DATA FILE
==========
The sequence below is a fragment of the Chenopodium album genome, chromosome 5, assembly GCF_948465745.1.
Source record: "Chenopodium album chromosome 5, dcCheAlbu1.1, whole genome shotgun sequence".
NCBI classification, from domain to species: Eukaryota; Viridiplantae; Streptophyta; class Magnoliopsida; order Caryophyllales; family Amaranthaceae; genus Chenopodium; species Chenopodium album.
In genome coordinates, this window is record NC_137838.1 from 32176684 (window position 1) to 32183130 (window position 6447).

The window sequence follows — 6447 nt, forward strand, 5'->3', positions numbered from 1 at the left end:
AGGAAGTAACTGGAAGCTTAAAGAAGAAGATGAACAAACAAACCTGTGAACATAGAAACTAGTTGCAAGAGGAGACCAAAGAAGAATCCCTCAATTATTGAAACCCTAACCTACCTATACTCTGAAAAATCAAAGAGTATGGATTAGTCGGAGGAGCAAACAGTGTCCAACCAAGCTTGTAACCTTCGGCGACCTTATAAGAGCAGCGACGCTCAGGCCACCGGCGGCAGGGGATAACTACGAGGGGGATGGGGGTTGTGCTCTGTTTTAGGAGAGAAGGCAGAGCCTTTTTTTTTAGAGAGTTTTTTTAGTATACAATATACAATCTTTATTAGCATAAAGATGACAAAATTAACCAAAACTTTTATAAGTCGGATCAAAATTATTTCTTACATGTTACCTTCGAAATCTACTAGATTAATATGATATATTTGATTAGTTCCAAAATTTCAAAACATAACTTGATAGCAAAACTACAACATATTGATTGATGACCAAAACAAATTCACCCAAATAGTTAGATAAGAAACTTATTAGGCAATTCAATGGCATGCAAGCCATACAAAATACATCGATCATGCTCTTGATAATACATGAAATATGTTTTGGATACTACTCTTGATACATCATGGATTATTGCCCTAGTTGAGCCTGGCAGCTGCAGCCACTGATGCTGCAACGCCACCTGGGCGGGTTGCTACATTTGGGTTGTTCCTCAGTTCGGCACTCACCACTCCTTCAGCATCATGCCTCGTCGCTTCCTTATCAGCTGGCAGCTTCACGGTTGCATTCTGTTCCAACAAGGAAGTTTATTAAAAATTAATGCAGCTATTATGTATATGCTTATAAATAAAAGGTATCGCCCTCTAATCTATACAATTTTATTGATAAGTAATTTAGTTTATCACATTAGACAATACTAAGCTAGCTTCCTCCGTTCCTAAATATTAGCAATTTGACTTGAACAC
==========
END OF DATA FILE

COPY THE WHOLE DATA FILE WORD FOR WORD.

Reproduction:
The sequence below is a fragment of the Chenopodium album genome, chromosome 5, assembly GCF_948465745.1.
Source record: "Chenopodium album chromosome 5, dcCheAlbu1.1, whole genome shotgun sequence".
NCBI classification, from domain to species: Eukaryota; Viridiplantae; Streptophyta; class Magnoliopsida; order Caryophyllales; family Amaranthaceae; genus Chenopodium; species Chenopodium album.
In genome coordinates, this window is record NC_137838.1 from 32176684 (window position 1) to 32183130 (window position 6447).

The window sequence follows — 6447 nt, forward strand, 5'->3', positions numbered from 1 at the left end:
AGGAAGTAACTGGAAGCTTAAAGAAGAAGATGAACAAACAAACCTGTGAACATAGAAACTAGTTGCAAGAGGAGACCAAAGAAGAATCCCTCAATTATTGAAACCCTAACCTACCTATACTCTGAAAAATCAAAGAGTATGGATTAGTCGGAGGAGCAAACAGTGTCCAACCAAGCTTGTAACCTTCGGCGACCTTATAAGAGCAGCGACGCTCAGGCCACCGGCGGCAGGGGATAACTACGAGGGGGATGGGGGTTGTGCTCTGTTTTAGGAGAGAAGGCAGAGCCTTTTTTTTTAGAGAGTTTTTTTAGTATACAATATACAATCTTTATTAGCATAAAGATGACAAAATTAACCAAAACTTTTATAAGTCGGATCAAAATTATTTCTTACATGTTACCTTCGAAATCTACTAGATTAATATGATATATTTGATTAGTTCCAAAATTTCAAAACATAACTTGATAGCAAAACTACAACATATTGATTGATGACCAAAACAAATTCACCCAAATAGTTAGATAAGAAACTTATTAGGCAATTCAATGGCATGCAAGCCATACAAAATACATCGATCATGCTCTTGATAATACATGAAATATGTTTTGGATACTACTCTTGATACATCATGGATTATTGCCCTAGTTGAGCCTGGCAGCTGCAGCCACTGATGCTGCAACGCCACCTGGGCGGGTTGCTACATTTGGGTTGTTCCTCAGTTCGGCACTCACCACTCCTTCAGCATCATGCCTCGTCGCTTCCTTATCAGCTGGCAGCTTCACGGTTGCATTCTGTTCCAACAAGGAAGTTTATTAAAAATTAATGCAGCTATTATGTATATGCTTATAAATAAAAGGTATCGCCCTCTAATCTATACAATTTTATTGATAAGTAATTTAGTTTATCACATTAGACAATACTAAGCTAGCTTCCTCCGTTCCTAAATATTAGCAATTTGACTTGAACAC